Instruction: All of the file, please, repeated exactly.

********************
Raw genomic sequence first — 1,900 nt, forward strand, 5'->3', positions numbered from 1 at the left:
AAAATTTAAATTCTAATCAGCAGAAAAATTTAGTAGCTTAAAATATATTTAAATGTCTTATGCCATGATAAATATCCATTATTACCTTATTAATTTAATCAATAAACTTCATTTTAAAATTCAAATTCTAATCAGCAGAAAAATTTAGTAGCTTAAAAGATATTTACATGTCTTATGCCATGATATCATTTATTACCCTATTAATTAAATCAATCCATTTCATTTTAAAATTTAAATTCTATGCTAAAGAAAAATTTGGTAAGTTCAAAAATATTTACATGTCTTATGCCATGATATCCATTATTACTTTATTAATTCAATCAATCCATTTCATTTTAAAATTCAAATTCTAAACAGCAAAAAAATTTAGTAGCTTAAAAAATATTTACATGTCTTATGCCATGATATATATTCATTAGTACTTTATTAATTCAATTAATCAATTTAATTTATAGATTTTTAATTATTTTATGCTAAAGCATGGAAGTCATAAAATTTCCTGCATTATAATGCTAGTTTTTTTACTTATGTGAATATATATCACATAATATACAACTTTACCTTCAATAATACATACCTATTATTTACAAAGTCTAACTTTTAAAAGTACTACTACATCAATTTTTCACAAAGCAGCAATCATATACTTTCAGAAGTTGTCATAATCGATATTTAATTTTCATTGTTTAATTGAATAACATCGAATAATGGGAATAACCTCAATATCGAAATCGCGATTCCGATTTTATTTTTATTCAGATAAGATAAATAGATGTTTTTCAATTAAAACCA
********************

Raw genomic sequence first — 1,900 nt, forward strand, 5'->3', positions numbered from 1 at the left:
AAAATTTAAATTCTAATCAGCAGAAAAATTTAGTAGCTTAAAATATATTTAAATGTCTTATGCCATGATAAATATCCATTATTACCTTATTAATTTAATCAATAAACTTCATTTTAAAATTCAAATTCTAATCAGCAGAAAAATTTAGTAGCTTAAAAGATATTTACATGTCTTATGCCATGATATCATTTATTACCCTATTAATTAAATCAATCCATTTCATTTTAAAATTTAAATTCTATGCTAAAGAAAAATTTGGTAAGTTCAAAAATATTTACATGTCTTATGCCATGATATCCATTATTACTTTATTAATTCAATCAATCCATTTCATTTTAAAATTCAAATTCTAAACAGCAAAAAAATTTAGTAGCTTAAAAAATATTTACATGTCTTATGCCATGATATATATTCATTAGTACTTTATTAATTCAATTAATCAATTTAATTTATAGATTTTTAATTATTTTATGCTAAAGCATGGAAGTCATAAAATTTCCTGCATTATAATGCTAGTTTTTTTACTTATGTGAATATATATCACATAATATACAACTTTACCTTCAATAATACATACCTATTATTTACAAAGTCTAACTTTTAAAAGTACTACTACATCAATTTTTCACAAAGCAGCAATCATATACTTTCAGAAGTTGTCATAATCGATATTTAATTTTCATTGTTTAATTGAATAACATCGAATAATGGGAATAACCTCAATATCGAAATCGCGATTCCGATTTTATTTTTATTCAGATAAGATAAATAGATGTTTTTCAATTAAAACCA